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Ashes of the Singularity developer thinks Vulkan will make Linux gaming viable

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PC Perspective spoke to Dan Baker from Oxide Games about Ashes of the Singularity and the developer seemed pretty happy with Vulkan and what it could mean for Linux.

Skip to 21:40 for the Vulkan section, and Linux/SteamOS is mentioned during it
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For the quick scoop:
The developer mentions how similar DirectX 12 and Vulkan are, and that they have already done some code. Dan says they are so similar he couldn't imagine someone not doing Vulkan if they are doing DirectX 12.

Dan also states how committed Valve are to Vulkan, he couldn't share too much as he has insider knowledge.

They will look to go back to Vulkan once Ashes is out the door which is soon. Article taken from GamingOnLinux.com.
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24 comments
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Foxv71 11 March 2016 at 8:26 pm UTC
Good to hear Valve is committed
Mountain Man 11 March 2016 at 9:22 pm UTC
Ashes of Singularity looks absolutely stunning. I just hope it's actually a good game.
Kimyrielle 11 March 2016 at 9:39 pm UTC
Glad to hear that. Particularly the part when Vulkan and DX12 are similar enough to support both. Not sure why game devs would want to support two rendering paths when one of the already is supporting every single platform they could possibly want to support in the long run, but it means that existing DX skills are easily transferable to Vulkan, which from a business perspective is awesome to hear coming from a dev.
chimpy 11 March 2016 at 9:56 pm UTC
Has Valve made any statements about exclusively supporting Vulkan (and not DX12) on Source2?
ChloeWolfieGirl 11 March 2016 at 9:58 pm UTC
KimyrielleGlad to hear that. Particularly the part when Vulkan and DX12 are similar enough to support both. Not sure why game devs would want to support two rendering paths when one of the already is supporting every single platform they could possibly want to support in the long run, but it means that existing DX skills are easily transferable to Vulkan, which from a business perspective is awesome to hear coming from a dev.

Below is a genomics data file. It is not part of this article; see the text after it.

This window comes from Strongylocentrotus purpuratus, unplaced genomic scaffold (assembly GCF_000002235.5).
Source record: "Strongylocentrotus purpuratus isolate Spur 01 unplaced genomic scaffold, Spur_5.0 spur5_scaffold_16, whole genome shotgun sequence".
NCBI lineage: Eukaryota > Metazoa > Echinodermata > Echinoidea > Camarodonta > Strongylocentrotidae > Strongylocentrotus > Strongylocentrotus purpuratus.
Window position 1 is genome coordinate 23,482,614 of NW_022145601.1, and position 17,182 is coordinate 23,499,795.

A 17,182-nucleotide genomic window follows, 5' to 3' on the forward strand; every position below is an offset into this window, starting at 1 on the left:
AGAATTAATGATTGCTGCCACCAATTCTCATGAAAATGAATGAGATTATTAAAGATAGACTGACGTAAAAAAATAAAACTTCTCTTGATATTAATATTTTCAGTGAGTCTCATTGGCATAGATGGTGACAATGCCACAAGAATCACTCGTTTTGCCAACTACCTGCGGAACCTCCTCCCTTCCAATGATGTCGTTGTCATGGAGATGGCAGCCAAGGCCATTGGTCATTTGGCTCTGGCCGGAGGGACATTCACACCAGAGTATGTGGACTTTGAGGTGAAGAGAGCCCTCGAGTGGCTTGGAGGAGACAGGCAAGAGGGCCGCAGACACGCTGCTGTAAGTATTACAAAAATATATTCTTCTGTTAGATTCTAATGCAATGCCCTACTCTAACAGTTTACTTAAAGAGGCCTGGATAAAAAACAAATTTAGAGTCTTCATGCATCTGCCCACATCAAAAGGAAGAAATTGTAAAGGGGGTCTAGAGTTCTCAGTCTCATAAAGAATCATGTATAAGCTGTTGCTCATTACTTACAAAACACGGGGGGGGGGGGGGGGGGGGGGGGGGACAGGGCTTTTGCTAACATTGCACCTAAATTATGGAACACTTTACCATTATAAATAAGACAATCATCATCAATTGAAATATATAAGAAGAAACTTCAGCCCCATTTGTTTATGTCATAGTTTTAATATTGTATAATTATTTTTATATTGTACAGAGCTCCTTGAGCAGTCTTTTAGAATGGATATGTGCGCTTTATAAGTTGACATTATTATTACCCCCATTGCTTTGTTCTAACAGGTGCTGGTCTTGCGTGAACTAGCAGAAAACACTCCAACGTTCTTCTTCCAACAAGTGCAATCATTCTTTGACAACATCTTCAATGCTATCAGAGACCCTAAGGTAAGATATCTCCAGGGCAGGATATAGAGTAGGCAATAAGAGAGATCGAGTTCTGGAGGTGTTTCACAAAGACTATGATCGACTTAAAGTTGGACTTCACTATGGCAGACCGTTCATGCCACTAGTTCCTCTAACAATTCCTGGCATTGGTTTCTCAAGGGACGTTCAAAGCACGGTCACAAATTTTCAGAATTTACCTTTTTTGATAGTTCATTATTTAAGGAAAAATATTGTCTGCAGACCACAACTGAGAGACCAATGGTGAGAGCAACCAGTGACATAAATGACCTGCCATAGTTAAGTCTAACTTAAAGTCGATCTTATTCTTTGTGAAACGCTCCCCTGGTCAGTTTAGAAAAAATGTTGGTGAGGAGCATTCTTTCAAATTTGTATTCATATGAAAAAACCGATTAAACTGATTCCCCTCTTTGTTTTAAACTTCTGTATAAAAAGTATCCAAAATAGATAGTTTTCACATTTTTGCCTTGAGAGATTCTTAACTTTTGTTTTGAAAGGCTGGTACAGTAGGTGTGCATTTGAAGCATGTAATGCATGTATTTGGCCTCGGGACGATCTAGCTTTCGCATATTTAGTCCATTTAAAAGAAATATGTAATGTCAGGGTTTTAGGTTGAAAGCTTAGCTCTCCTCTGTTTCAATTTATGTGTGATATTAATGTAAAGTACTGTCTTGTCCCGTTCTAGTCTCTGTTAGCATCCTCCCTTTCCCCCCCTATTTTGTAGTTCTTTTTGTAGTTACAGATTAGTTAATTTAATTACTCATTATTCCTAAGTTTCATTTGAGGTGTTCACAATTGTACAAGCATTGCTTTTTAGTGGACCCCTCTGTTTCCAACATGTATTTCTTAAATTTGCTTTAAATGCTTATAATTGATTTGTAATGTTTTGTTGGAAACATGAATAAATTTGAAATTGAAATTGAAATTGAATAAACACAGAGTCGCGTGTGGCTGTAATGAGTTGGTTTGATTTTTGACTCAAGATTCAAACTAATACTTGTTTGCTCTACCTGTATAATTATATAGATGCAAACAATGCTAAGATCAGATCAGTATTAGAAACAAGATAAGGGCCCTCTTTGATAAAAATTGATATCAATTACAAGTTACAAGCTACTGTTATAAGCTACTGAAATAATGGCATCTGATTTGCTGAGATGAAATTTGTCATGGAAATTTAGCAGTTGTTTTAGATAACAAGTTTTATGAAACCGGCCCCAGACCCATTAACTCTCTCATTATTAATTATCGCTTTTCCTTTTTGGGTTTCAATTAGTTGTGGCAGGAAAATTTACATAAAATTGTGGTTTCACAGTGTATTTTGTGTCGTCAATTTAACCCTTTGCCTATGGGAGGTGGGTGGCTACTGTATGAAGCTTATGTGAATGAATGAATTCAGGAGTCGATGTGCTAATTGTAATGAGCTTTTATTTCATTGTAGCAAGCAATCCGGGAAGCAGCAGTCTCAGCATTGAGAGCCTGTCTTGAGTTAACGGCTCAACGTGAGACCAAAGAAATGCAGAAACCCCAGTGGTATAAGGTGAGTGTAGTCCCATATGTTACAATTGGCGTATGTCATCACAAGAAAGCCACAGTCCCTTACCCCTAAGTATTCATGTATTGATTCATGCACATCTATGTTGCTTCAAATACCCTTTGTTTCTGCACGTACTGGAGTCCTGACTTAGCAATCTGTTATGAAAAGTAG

Thats something I thought, Vulkens gonna work on everything so why would you ever use DX12 over Vulken, especially in the long run, but something great about it is that if people do use dx12 it means if they ever choose to move to Vulken it wont as difficult as it used to be from dx11 to other alternatives.

I just dont see how/why dx12 would take off other then if it proves better fps right now, but that will be out done over time.
Faugn 11 March 2016 at 10:07 pm UTC
Some interesting points about the Microsoft Store too at 16:16.
chris200x9 11 March 2016 at 10:10 pm UTC
I never thought of that but it's a great point, since vulkan runs on windows 7 and DX12 only runs on windows 10 or above adopting vulkan alows devs to ditch DX11.
ChloeWolfieGirl 11 March 2016 at 11:09 pm UTC
If Vulkan is almost the same as Dx12 how close is vulkan to old versions of DX? dx11, 10 and 9? if they're all close it could mean that older popular games are much more likely to be made for linux.
Madeanaccounttocomment 12 March 2016 at 1:03 am UTC
ChloeWolfieGirlIf Vulkan is almost the same as Dx12 how close is vulkan to old versions of DX? dx11, 10 and 9? if they're all close it could mean that older popular games are much more likely to be made for linux.

DX 12 is not like DX 11,DX 10, or DX 9 at all. It's a completely different world for a developer going from DX 11 to DX 12. But that hasn't stopped any developers from showing their enthusiasm for DX 12 coming out with all the benefits the huge departure in change it will bring.

At the very least Vulkan will definitely not become the failure that OpenGL was; there were too many blunders made over the years, too many opportunities missed, and not enough industry support. By the time OpenGL shaped up and really became something significant Direct3D had already become too ubiquitous for OpenGL to hope to fight back.

But now both Vulkan and Direct3D are starting from zero with these brand new API's. Although DirectX 12 got a bit of a head start, Vulkan has much more going for it than OpenGL ever did.


Last edited by Madeanaccounttocomment at 12 March 2016 at 1:04 am UTC
Mountain Man 12 March 2016 at 2:15 am UTC
ChloeWolfieGirlThats something I thought, Vulkens gonna work on everything so why would you ever use DX12 over Vulken, especially in the long run...
Because Microsoft has traditionally given developers "incentives" (in the form of support and/or threats) to use DirectX, and I can almost guarantee that a stipulation of the Windows store will be exclusive use of DirectX. I can dream that a lot of developers would tell Microsoft to take a hike and start encourging their fans to use Linux instead, but I think we all know that is unlikely to happen.
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